This structure makes the value of the acquisition dependent on the share price of McDermott stock -- which is falling. Priced at $6.76 per share at last report (down 11% already today), 250 million shares of McDermott equate to a purchase price of about $1.69 billion for Chicago Bridge, which is a mere 2.4% premium to the latter's current market cap -- and less than Chicago Bridge was worth before the merger was announced.

(Note: Media are reporting the total value of this merger as $6 billion. Here's how that works: Chicago Bridge has a market cap of about $1.7 billion and net debt of $1.7 billion more. McDermott has $1.9 billion in market cap, and a little over $0.1 billion in net debt. Add all that up and you get $5.4 billion in total "enterprise value" for the two companies -- and probably closer to $6 billion before both stocks began tumbling this morning.)

Despite this disappointing reaction from the stock market, Deutsche Bank thinks things will eventually settle down and see Chicago Bridge acquired at an imputed price of about $20 per share. Davidson, which sees little chance of anyone else bidding for Chicago Bridge at this point, thinks the closing price will be closer to $19. Both analysts now rate Chicago Bridge the equivalent of hold. In any case, neither analyst now sees any reason to buy the stock.

What happens next?

In its press release, McDermott argues that combining McDermott's strength in building oil infrastructure offshore with Chicago Bridge's strength onshore will create a stronger company in both fields, and one that will "be cash accretive ... within [the] first year after closing with annualized cost synergies of $250 million expected in 2019 and substantial revenue synergies" on top of the $10 billion in "combined revenues" the two companies already collect annually.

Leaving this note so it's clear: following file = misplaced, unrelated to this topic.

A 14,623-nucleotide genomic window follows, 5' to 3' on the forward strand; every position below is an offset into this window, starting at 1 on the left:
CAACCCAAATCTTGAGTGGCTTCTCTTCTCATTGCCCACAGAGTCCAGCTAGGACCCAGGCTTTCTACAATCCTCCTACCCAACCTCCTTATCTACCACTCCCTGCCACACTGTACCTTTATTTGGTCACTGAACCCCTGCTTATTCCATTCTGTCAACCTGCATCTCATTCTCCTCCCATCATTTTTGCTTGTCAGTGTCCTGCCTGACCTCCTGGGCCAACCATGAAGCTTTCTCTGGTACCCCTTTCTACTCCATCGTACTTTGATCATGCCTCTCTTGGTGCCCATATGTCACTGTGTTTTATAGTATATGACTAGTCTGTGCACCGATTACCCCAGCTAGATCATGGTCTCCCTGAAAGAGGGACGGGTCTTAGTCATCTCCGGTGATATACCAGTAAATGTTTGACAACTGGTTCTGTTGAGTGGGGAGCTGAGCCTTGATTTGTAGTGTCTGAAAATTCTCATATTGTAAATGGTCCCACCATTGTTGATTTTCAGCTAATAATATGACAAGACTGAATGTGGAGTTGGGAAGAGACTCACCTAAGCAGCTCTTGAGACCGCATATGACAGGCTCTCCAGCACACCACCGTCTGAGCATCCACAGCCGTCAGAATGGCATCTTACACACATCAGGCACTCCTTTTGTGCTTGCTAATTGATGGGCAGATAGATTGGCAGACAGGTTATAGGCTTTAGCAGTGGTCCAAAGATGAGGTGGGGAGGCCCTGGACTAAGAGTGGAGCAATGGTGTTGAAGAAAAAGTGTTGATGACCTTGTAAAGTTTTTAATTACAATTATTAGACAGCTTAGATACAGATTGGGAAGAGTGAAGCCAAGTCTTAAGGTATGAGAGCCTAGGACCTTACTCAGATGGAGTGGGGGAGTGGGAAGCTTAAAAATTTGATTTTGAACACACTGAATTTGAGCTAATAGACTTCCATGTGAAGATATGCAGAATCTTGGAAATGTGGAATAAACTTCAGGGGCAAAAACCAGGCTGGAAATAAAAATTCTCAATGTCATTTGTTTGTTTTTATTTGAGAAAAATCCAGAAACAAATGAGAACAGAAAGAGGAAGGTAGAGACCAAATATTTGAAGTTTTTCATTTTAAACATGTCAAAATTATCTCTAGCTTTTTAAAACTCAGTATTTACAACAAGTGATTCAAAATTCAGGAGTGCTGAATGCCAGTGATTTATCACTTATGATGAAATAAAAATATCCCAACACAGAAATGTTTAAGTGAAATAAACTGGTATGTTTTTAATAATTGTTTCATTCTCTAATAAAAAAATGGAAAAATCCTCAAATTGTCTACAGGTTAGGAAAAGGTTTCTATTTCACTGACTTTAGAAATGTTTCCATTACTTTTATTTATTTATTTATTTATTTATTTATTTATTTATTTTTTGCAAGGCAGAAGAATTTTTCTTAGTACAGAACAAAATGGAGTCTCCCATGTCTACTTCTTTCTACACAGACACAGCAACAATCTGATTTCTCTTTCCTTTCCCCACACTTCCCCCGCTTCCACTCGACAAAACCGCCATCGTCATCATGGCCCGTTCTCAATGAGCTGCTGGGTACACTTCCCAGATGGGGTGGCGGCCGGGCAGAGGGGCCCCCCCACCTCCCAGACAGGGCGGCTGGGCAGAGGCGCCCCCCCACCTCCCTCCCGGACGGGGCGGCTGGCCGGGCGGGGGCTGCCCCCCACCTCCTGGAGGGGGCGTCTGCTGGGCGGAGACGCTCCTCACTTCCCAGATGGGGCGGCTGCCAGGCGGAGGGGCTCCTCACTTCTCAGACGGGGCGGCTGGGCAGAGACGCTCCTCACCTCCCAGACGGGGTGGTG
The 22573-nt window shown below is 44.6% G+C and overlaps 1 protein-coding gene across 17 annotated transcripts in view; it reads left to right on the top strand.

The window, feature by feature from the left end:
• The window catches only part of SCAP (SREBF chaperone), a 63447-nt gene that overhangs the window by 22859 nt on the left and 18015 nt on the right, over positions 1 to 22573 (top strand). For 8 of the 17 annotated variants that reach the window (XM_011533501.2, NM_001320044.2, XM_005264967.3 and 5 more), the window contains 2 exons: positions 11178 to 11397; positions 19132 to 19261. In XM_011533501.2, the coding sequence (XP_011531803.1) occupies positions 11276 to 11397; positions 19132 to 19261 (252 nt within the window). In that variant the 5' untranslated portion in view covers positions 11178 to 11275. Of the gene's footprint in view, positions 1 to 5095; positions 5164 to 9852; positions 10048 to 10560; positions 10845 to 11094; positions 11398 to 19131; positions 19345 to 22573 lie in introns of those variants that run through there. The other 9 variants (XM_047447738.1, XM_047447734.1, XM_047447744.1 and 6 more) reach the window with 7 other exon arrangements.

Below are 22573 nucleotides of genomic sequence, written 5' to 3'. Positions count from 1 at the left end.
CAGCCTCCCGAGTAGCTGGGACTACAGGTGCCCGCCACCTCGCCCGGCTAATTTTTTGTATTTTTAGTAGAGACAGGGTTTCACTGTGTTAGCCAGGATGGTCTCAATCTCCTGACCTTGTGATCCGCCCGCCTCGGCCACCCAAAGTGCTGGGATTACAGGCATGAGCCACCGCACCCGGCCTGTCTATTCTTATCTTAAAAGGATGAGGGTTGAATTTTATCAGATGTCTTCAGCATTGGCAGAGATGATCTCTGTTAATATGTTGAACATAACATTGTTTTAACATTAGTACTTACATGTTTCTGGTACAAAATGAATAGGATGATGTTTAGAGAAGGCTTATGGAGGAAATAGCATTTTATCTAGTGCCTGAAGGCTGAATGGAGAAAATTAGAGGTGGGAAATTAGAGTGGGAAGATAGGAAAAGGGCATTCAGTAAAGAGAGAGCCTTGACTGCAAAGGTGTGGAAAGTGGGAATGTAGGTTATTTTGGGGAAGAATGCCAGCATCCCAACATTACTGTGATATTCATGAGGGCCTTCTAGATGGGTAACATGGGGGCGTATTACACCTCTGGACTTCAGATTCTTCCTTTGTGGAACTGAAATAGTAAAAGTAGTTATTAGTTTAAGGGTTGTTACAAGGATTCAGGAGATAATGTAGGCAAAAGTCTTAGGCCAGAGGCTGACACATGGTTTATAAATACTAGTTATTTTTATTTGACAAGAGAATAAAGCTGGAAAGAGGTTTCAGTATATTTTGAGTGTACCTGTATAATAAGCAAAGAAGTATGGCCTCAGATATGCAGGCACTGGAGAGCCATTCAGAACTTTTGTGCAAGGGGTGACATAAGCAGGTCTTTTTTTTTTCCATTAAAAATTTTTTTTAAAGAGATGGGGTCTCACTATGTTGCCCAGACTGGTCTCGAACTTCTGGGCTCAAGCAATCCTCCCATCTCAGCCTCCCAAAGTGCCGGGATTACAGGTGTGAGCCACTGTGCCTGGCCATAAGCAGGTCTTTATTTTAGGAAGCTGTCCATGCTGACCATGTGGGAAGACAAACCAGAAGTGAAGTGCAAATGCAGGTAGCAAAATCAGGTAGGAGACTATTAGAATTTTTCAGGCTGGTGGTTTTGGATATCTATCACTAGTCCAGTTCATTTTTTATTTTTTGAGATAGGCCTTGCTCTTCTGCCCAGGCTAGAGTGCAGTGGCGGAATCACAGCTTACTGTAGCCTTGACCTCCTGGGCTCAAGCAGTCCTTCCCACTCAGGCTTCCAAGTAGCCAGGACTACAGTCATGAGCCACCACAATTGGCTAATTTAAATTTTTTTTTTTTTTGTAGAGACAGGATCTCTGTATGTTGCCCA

McDermott further believes that the combined companies will produce strong free cash flow, permitting them to "rapidly de-lever" the debt that will come along with acquiring Chicago Bridge.

As for myself, I have my doubts. Over the past year, S&P Global data show Chicago Bridge burning through $583 million in negative free cash flow. Furthermore, the company has been free cash flow negative in two out of the past five years, and only generated free cash flow in excess of reported net income once.

Granted, McDermott itself is currently free cash flow positive, having produced about $60 million in positive cash profits over the past year. On the other hand, McDermott has been free cash flow negative in every one of the past five previous years. Given this record of astounding cash underperformance by both of the merging companies, I'm unenthusiastic about the chances of even a combined Chicago Bridge-McDermott making much of a dent in their merged debt loads.

So long as Deutsche Bank and DA Davidson are downgrading the Chicago Bridge anyway, they might as well just go ahead and downgrade the whole merged entity while they're at it -- to sell.

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Rich Smith has no position in any of the stocks mentioned. The Motley Fool has no position in any of the stocks mentioned. The Motley Fool has a disclosure policy.